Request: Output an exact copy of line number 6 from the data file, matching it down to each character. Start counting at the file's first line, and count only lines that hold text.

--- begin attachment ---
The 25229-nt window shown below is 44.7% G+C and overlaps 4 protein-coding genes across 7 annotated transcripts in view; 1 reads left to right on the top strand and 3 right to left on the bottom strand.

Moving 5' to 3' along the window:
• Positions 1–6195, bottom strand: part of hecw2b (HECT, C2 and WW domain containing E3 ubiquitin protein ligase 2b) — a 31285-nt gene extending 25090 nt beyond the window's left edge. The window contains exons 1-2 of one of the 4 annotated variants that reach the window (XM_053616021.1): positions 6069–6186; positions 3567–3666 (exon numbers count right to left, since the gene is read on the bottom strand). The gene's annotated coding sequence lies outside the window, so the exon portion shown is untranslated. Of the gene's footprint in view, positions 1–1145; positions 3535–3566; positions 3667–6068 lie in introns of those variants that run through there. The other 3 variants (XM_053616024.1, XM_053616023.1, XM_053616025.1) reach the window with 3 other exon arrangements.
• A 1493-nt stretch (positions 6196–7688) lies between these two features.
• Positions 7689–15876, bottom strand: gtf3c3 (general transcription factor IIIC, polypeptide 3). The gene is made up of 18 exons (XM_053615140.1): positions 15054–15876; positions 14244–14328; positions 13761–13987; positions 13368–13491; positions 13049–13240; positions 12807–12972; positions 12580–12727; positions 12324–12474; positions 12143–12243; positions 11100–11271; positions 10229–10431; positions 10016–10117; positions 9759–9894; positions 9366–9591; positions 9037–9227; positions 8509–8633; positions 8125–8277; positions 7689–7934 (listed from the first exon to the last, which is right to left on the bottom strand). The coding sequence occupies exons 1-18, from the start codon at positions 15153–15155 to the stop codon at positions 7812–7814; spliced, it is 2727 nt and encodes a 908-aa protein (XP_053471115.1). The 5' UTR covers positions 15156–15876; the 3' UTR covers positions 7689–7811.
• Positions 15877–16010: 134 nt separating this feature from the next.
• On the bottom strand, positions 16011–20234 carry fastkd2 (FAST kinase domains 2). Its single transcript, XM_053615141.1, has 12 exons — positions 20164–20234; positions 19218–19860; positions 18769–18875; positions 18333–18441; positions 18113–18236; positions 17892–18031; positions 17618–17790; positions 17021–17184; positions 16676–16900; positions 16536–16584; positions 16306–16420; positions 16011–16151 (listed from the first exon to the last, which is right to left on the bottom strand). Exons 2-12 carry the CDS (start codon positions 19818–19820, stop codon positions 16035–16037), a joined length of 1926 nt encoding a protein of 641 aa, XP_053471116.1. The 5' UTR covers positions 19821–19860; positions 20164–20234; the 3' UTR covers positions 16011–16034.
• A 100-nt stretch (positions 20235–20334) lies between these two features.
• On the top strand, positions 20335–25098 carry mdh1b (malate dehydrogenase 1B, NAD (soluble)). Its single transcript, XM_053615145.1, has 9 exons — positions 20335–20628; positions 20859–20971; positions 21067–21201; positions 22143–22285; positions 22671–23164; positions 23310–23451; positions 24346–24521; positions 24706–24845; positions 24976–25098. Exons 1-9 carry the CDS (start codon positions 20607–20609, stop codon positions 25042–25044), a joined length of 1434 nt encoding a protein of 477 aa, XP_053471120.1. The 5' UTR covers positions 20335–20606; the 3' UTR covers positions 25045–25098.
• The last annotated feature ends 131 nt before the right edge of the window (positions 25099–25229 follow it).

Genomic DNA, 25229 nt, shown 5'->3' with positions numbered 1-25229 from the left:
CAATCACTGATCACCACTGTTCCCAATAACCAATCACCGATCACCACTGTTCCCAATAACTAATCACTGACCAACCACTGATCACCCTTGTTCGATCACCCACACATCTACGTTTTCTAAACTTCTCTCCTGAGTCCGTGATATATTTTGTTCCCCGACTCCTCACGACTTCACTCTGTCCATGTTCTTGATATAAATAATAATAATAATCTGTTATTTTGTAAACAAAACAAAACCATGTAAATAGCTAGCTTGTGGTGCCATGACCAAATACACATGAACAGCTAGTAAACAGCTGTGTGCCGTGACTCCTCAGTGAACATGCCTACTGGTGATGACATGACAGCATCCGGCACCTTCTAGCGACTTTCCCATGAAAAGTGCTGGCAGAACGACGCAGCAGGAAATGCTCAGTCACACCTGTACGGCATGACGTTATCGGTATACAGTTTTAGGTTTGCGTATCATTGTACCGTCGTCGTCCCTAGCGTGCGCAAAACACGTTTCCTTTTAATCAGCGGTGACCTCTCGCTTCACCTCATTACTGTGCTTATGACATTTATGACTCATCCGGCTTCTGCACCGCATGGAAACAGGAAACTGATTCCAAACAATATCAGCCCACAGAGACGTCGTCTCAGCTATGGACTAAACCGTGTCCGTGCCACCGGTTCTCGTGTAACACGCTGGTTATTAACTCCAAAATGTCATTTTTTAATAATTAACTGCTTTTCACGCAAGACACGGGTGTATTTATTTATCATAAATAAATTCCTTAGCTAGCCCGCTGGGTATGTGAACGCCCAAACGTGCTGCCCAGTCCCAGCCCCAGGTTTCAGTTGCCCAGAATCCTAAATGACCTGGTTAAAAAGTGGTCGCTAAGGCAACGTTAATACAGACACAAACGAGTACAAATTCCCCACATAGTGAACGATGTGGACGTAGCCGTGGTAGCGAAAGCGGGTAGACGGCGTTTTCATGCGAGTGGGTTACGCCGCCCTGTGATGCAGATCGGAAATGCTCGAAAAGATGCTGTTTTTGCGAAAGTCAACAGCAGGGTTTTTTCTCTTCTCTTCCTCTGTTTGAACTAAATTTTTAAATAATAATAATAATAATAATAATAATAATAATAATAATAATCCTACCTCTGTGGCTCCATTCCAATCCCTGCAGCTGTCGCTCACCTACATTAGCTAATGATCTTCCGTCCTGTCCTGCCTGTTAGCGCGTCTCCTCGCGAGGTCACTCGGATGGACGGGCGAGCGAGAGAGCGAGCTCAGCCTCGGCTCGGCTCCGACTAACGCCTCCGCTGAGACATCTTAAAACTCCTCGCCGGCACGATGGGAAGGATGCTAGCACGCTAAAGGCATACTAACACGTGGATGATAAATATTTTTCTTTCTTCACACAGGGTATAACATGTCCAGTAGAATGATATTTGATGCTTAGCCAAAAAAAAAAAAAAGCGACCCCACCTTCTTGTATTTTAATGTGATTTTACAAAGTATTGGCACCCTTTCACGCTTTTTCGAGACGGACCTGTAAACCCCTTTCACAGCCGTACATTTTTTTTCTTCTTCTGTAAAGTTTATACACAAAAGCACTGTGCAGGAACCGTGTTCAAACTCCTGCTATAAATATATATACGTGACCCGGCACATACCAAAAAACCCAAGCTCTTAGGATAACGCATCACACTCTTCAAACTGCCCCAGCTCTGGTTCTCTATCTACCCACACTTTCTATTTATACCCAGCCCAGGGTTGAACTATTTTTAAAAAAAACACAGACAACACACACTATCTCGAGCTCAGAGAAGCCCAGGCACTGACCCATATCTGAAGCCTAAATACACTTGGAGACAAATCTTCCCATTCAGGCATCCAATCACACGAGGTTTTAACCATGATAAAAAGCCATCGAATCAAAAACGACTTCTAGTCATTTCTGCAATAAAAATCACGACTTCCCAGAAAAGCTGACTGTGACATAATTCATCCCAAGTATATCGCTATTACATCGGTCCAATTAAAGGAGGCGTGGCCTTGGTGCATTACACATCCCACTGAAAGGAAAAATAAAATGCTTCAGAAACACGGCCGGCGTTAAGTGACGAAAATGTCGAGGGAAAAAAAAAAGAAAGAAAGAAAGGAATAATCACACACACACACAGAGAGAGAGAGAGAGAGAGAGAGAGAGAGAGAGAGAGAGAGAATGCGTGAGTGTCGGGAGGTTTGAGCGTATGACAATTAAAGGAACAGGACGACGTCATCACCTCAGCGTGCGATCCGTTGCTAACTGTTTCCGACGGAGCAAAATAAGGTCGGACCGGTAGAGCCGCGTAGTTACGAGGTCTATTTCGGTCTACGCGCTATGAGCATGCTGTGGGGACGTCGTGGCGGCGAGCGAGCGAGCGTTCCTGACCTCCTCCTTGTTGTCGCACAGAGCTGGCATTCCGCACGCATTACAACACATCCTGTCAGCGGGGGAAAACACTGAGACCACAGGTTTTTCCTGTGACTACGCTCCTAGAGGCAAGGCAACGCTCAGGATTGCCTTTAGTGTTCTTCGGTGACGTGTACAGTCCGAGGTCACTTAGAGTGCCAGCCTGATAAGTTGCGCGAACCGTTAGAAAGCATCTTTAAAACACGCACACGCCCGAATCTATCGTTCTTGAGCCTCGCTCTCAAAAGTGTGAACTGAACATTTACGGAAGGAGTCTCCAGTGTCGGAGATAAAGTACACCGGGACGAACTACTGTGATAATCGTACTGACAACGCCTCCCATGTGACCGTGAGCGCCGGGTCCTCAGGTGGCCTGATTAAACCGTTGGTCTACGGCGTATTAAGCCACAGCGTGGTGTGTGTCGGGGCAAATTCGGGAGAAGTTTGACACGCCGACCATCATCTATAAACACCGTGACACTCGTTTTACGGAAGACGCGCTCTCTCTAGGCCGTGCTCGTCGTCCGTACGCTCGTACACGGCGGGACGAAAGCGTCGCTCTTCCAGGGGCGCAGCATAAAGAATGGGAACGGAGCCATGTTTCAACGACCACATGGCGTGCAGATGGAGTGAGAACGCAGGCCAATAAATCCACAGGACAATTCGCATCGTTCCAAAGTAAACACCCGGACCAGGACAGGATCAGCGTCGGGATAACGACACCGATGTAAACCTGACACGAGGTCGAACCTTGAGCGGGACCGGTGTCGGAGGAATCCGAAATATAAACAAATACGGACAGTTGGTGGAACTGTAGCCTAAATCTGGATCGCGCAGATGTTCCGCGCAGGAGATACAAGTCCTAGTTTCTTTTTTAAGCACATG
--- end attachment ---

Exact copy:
• Positions 15877–16010: 134 nt separating this feature from the next.